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What does the "nog" stand for in Egg Nog?

I have read that the "nog" of eggnog comes from the word "noggin"...a noggin being a small wooden carved mug. Wondering what you have read, heard or know?

asked by lapadia almost 7 years ago

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ChefJune
ChefJune

June is a trusted source on General Cooking.

added almost 7 years ago

I don't know for sure, but when we were kids, my aunt used to say it had something to do with the alcohol in the stuff. In any case, I LOVE homemade eggnog, where you whip the egg whites and heavy cream separately and fold each in separately. ;)

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lapadia
added almost 7 years ago

Thanks and yum, ChefJune! Your eggnog recipe :)

beyondcelery
added almost 7 years ago

Wikipedia has an answer:
http://en.wikipedia.org...

"The "nog" part of its name may stem from the word "noggin", a Middle English term used to describe a small, carved wooden mug used to serve alcohol.[2] However, the British drink was also called an Egg Flip (from the practice of "flipping" (rapidly pouring) the mixture between two pitchers to mix it)."

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lapadia
added almost 7 years ago

Hi Syronai! Yes, I saw part of that, and so was thinking that perhaps to be called a "nog" it doesn't really have to have egg...

Droplet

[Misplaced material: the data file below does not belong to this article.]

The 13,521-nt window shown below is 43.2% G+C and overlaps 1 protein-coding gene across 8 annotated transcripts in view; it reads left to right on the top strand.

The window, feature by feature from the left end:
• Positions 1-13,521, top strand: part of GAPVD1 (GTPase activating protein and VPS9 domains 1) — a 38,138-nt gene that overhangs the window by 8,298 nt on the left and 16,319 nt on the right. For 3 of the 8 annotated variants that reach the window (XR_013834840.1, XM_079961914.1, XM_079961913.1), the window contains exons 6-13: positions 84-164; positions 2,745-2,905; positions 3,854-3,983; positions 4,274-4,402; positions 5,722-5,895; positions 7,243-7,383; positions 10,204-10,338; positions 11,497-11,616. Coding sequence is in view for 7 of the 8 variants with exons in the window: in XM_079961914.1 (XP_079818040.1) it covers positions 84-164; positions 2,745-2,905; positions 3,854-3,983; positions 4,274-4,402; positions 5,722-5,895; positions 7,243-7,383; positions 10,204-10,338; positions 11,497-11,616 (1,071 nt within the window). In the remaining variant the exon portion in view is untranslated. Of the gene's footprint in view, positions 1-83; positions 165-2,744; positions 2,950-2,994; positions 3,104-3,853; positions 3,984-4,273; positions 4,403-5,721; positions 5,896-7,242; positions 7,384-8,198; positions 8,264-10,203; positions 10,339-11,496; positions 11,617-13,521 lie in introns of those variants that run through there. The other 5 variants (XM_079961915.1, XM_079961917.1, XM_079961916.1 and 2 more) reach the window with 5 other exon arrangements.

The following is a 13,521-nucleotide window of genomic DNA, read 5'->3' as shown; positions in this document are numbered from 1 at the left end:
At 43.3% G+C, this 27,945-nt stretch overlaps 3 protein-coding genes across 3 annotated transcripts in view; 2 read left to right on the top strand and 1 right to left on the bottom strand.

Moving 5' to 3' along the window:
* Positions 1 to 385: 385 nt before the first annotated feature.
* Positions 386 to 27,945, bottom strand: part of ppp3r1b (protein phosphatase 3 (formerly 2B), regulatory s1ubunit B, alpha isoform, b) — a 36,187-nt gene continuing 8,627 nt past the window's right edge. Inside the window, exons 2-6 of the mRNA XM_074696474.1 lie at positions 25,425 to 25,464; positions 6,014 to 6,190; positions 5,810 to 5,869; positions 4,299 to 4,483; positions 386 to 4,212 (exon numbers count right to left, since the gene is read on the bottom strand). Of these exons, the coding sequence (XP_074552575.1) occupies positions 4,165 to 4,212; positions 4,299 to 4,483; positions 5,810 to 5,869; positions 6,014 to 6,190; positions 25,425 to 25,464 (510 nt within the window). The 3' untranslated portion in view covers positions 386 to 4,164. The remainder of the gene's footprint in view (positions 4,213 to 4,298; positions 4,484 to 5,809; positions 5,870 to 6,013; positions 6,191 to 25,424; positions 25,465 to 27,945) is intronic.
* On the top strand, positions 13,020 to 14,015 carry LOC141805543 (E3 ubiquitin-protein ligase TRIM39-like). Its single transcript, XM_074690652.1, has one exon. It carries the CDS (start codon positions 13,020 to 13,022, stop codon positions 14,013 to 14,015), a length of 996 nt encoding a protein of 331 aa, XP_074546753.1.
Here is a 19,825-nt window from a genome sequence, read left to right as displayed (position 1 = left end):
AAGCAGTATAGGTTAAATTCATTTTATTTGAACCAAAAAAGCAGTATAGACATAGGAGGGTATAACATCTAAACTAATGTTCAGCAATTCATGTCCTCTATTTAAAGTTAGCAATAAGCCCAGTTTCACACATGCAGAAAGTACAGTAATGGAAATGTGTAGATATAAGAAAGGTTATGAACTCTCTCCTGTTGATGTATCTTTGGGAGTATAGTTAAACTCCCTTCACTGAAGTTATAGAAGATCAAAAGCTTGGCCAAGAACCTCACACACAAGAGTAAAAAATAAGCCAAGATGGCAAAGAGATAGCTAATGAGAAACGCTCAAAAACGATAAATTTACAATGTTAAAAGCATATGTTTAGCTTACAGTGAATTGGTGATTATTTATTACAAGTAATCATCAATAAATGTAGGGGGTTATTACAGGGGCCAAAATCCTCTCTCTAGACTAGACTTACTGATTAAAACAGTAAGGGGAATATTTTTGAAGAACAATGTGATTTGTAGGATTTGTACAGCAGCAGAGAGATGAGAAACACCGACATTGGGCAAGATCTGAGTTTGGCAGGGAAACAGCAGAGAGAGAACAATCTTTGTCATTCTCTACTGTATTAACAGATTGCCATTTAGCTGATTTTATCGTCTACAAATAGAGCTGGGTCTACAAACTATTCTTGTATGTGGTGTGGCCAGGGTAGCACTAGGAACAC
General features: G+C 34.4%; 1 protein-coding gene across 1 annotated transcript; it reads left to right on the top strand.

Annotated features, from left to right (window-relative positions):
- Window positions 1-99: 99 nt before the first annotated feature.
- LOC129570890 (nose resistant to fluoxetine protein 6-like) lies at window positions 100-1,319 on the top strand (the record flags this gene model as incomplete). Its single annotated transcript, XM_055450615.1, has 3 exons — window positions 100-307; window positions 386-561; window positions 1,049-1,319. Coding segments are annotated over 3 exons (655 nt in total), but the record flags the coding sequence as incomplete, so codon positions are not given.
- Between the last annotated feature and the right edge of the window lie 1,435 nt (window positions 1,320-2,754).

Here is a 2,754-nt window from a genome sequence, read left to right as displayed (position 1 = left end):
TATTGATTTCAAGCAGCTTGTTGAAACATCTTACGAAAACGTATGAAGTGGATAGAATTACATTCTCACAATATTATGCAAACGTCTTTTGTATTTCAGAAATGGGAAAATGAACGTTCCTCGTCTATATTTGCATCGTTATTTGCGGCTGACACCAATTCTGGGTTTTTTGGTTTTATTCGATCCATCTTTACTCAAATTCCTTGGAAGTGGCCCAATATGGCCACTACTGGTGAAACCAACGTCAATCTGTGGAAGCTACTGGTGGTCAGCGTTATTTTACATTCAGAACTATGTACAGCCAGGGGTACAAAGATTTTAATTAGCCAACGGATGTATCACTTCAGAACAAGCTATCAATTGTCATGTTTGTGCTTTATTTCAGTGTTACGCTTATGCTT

added almost 7 years ago

I don't know the answer, but a great question.

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Droplet
added almost 7 years ago

This is from some quick research, seems to confirm what ChefJune and Syronai are saying:
Rum was used in the place of wine. In Colonial America, rum was commonly called "grog", so the name eggnog is likely derived from the very descriptive term for this drink, "egg-and-grog", which corrupted to egg'n'grog and soon to eggnog. At least this is one version...
Other experts would have it that the "nog" of eggnog comes from the word "noggin". A noggin was a small, wooden, carved mug. It was used to serve drinks at table in taverns (while drinks beside the fire were served in tankards).
The true story might be a mixture of the two and eggnog was originally called "egg and grog in a noggin". This was a term that required shortening if ever there was one.
(from kitchenproject.com)

Droplet
added almost 7 years ago

And the word "noggin" seems to come from the Norfolk slang "nog" to refer to the strong ales that were often served in these cups. So I guess it reverts back.
Either way, thanks for asking. Interesting trivia.

lapadia
added almost 7 years ago

Hmmm, I see your have researched a bit more! Thanks for that, Droplet and I agree, this is interesting trivia :)

boulangere
boulangere

Cynthia is a trusted source on Bread/Baking.

added almost 7 years ago

What a great question!

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lapadia
added almost 7 years ago

Thanks...can't wait to see what else we come up with!

wssmom
added almost 7 years ago